Thursday, April 3, 2008

Shabbos: Ta’am HaChaim Tazria 5768

Shabbos: Ta’am HaChaim Tazria 5768

Shabbos in the Parashah

This week many of us heard words of inspiration from Torah leaders regarding the tragic massacre that occurred recently at Yeshivas Mercaz HaRav in Yerushalayim. We know that on Shabbos one is prohibited from mourning publicly and one is forbidden to cry on Shabbos. Yet, it is worth taking a closer look inside this week’s parashah for a lesson that we can all glean from this shocking episode. It is said (Vayikra 12:1-2) vayidabeir HaShem el Moshe leimor dabeir el binei yisroel leimor isha ki sazria viyaldah zachar vitamah shivas yamim kimei nidas divosa titma, HaShem spoke to Moshe, saying: speak to the Children of Israel, saying: when a woman conceives and gives birth to a male, she shall be contaminated for a seven-day period, as during the days of her separation infirmity shall she be contaminated. Rashi quotes the Medrash (Vayikra Rabbah 14:1) that states that Rabbi Samlai said: just like regarding creation, the creation of man followed the creation of animal, so too the laws of man (i.e. laws of impurity) are explained after the laws of animals and fowl. What is the lesson to be learned from this Medrash? The Medrash earlier states that if man were to merit, he would be informed that he preceded all of creation. If, however, man is not meritorious, then he is informed that even the gnat preceded him in creation. Apparently the Medrash is informing us that our actions are what determine our significance in this world. The Gemara (Shabbos 151b) states that there is a tradition that a lion does not attack two people. Although there have been incidents where a lion did attack more than one person, the Gemara resolves this discrepancy by stating that a wild animal can only dominate a human being if the man appears to it like an animal. We must realize that there are incidents, such as what occurred recently, where a being that most may refer to as man, but whom really was an animal, killed men. The men, or boys, who were killed, were not merely men. They were men who were engaged in studying HaShem’s Holy Torah. In His infinite wisdom, HaShem allowed a savage to overcome these holy angels and bring an end to their time on this earth. Yet, we know that death only exists in the physical form. The Mabit in Bais Elokim (Shaar HaYesodos §55) writes that man was created in the spirit of HaShem and that spirit remains with him all his life. Thus, despite the fact that death transforms the person into dust, the spirit is still alive because the spirit is derived from beneath HaShem’s Heavenly Throne. The Mabit concludes that based on this premise, it is obvious that the spirit will eventually return to the body of man where the spirit originally reposed. This idea can be applied to the Kedoshim who were massacred and were the vehicle for the sanctification of HaShem’s Holy Name. Their Torah study was a perpetuation of the life that was granted to them by their Creator. In truth we all are living creations of HaShem, and we must realize that death is merely a figure of speech. One experiences a more exalted state of life on Shabbos, which the Gemara (Brachos 57b) states is a semblance of the World to Come. Furthermore, when we recite Kiddush on Shabbos, we are in effect sanctifying HaShem’s Name in our lives. Additionally, the Gemara (Shabbos 119b) states that when one prays on Friday night and recites vayechulu, it is as if he has become a partner with HaShem in creation. HaShem should give continued strength to His beloved nation, and in the merit of the Kedoshim we should take upon ourselves to study Torah diligently and observe the Holy Shabbos properly. HaShem will then see the love that we have for Him and His Torah and mitzvos, and we will merit the fulfillment of the verse (Yeshaya 65:18) ki im sisu vigilu adei ad asher ani borei ki hinini borei es Yerushalayim gilah viamah masos vigalti biYerushalayim visasti viami vilo yishama bah od kol bichi vikol ziakah, only rejoice and be happy forever for what I am creating; for behold, I am recreating Jerusalem as “Gladness,’ and its people as ‘Joy’; for I will rejoice over Jerusalem and exult with My people, and there will no longer be heard in it the sound of weeping and the sound of outcry.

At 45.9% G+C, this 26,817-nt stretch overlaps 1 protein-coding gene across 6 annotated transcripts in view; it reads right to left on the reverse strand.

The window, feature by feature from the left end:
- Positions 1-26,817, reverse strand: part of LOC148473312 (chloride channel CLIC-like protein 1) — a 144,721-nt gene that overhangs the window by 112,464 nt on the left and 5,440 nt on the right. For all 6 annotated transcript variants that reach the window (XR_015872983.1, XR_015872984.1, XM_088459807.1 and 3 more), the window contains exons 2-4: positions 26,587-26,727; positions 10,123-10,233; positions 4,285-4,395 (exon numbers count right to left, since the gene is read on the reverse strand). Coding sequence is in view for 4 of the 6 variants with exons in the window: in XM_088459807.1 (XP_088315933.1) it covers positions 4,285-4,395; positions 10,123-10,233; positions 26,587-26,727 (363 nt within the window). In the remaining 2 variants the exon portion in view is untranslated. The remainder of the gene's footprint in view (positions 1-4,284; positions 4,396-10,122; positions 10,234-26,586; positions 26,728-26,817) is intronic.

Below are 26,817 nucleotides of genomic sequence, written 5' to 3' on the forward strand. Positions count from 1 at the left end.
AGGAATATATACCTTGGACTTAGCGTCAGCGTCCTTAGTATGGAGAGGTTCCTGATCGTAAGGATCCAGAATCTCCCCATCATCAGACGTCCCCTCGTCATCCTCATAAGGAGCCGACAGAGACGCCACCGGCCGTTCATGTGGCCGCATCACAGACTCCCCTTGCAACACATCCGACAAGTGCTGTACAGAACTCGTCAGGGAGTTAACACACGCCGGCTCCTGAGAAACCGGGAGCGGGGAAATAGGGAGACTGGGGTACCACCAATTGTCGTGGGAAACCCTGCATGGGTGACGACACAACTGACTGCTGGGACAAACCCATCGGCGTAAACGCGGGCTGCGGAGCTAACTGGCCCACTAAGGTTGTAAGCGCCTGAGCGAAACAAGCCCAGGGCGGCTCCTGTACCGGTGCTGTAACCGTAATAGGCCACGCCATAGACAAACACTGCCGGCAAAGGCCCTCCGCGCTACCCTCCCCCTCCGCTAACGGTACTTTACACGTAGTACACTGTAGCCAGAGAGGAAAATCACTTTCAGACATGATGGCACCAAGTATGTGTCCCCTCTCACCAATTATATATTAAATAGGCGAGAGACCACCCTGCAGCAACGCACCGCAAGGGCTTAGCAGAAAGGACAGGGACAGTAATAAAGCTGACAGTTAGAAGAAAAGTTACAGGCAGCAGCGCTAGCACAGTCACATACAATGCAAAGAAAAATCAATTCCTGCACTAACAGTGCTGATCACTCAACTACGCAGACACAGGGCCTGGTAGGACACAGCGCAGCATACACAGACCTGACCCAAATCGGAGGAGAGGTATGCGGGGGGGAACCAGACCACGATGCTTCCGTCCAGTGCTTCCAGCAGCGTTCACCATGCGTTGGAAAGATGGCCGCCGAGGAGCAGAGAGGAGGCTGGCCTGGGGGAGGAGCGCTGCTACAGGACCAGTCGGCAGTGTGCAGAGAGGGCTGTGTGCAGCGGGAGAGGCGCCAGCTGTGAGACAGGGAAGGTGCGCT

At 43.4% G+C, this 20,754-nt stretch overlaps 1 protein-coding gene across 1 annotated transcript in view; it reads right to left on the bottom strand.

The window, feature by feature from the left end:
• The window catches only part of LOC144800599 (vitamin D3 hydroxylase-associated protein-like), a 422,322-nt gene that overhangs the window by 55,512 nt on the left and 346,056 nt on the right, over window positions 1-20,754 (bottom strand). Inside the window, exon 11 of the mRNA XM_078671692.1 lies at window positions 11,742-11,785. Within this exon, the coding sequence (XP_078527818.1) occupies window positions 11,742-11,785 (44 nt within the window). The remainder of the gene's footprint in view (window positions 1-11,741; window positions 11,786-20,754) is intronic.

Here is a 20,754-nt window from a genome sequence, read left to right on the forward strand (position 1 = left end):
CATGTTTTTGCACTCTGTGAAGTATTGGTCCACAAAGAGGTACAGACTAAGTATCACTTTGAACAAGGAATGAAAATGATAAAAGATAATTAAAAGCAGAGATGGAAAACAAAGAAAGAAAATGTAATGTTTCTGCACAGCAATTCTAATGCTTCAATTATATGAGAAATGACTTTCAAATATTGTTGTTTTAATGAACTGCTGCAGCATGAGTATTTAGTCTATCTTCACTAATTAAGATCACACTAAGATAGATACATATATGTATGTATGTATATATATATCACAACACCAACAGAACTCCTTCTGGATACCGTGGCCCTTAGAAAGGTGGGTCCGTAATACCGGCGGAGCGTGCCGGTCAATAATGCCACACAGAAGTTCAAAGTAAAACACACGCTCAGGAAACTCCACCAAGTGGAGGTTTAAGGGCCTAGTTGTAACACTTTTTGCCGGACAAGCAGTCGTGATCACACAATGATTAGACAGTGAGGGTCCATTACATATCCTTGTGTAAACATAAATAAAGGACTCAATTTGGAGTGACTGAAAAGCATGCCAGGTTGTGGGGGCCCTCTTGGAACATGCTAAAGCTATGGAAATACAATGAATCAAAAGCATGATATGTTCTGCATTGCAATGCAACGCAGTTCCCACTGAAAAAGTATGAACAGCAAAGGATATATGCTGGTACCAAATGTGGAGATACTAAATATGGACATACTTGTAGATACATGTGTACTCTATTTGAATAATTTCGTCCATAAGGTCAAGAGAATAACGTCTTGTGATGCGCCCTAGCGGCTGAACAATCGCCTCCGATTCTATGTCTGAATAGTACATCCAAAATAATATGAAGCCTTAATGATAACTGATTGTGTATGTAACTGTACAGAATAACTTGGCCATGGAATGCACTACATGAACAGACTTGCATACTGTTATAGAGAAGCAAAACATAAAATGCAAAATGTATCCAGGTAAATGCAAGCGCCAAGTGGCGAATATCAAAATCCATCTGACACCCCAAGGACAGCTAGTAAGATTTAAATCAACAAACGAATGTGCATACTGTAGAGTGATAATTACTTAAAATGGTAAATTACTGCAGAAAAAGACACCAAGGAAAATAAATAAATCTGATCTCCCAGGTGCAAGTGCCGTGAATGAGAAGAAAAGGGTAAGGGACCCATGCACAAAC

Shabbos in the Zemiros

Ribbon kol HaOlamim

Published in 5401 (1641)

Visein banu yeitzer tov leovdecho biemes uviyirah uviahavah, give us a virtuous desire to serve You with honesty, awe and love. The Medrash (Koheles Rabbah 4:13) states that the Yeitzer Tov, the Good Inclination, enters into a Jewish person upon becoming Bar Mitzvah, at the age of thirteen years old. One must wonder, then, why we request here that HaShem should instill in us the Yeitzer Tov, if we already have had the Yeitzer Tov in our company since the age of Bar Mitzvah. Perhaps the answer to this question can be found in the prayer that we recite every morning when we ask HaShem: vidabkeinu biyeizter hatov uvimaassim tovim, attach us to the Good Inclination and to good deeds. At times our Evil Inclination can be so overwhelming that the Good Inclination is shunted aside and has little influence on our actions. Thus, we pray that HaShem should attach us to the Good Inclination so that we can perform His will. With the onset of Shabbos, however, all harsh judgments are removed, and the Good Inclination is given a wide berth to perform. Thus, we beseech HaShem that He give us a Good Inclination, who during the week at times appeared to be almost non-existent.

Shabbos in Tefillah

Umi domeh lach, for who is like You? It is said (Tehillim 65:2) lecho dumiyah sehillah, to You, silence is praise. Perhaps we can suggest that when we say umi domeh lach, we are intimating that the only way to praise HaShem is with dumah, silence.